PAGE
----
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26 September 2005

UCT goes Ivy League

Talk about your blue-ribbon club. UCT last week signed an exchange agreement with Yale University, one of the most celebrated academic institutions in the United States, and the world. This follows an invitation from Yale for UCT to join its fully-funded - we'll say it again, fully-funded - Yale Fox International Fellowships at the Yale Centre for International Studies. This is a two-way student exchange partnership between Yale and eight of the world's leading universities in Russia, England, Germany, China, Japan, France, India and Mexico. It was established to identify and support talented individuals who will be future leaders in their respective fields and who, by virtue of those leadership positions, will contribute to decisions affecting global policies and international relations. The focus will be on graduates and graduating senior students, and the programme will see the exchange of two to three such students every year. UCT is the only South African institution to join the fellowship. "It's a good club to belong to," said deputy vice-chancellor Prof Thandabantu Nhlapo. Nhlapo and Yale's Prof Ian Shapiro, who has strong research ties with Prof Nicoli Nattrass of the AIDS and Society Research Unit at UCT, met briefly in Bremner last week to seal the agreement and sign on the dotted lines.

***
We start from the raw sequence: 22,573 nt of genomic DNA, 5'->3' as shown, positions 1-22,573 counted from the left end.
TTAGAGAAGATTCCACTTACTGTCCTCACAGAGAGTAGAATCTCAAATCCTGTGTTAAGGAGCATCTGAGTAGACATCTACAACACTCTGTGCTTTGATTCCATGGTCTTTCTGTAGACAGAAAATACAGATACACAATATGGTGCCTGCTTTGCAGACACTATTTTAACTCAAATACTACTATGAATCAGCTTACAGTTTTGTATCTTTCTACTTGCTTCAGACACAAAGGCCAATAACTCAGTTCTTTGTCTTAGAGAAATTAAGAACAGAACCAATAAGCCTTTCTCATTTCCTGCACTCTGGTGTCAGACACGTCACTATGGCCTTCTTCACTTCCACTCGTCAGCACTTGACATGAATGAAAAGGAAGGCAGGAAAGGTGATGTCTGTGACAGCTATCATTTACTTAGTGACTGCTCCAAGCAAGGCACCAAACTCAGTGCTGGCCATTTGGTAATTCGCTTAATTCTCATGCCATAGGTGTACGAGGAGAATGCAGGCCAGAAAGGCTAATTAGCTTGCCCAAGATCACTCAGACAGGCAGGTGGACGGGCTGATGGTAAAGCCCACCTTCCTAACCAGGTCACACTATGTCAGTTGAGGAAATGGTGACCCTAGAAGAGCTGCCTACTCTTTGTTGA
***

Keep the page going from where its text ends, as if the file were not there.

Library staff open their hearts and wallets

Staff from all branches of UCT Libraries have joined a growing list of contributors, including a UCT MBA group, to the Sunday Times/SAfm Zifundele campaign. Zifundele, a Zulu expression meaning "read for yourself", invites donors to fund, for around R3 000, 50 pre-selected books - a mix of story books, reference works and non-fiction like Nelson Mandela's (abridged) biography - that can be read aloud by teachers and groups of kids. Such 50-book "starter libraries", as they are called, are then awarded to schools in disadvantaged areas around the country. Spearheaded by Julian Massawe (now retired) and Mbuyi Mnyani, UCT library staff decided last year to give what they could towards such a collection. They raised R3 400. With that they first purchased a library of R3 000 from Zifundele, which they recently awarded to Sokhanyo Primary in Guguletu. The other R400 went towards a start-up box of books that they presented to John Pama Primary School, which UCT Libraries has adopted, in nearby Nyanga. John Pama also received some 40 new children's books in African languages, and a few English ones, that were donated to but did not quite fit into the library's Rare Books Collection.

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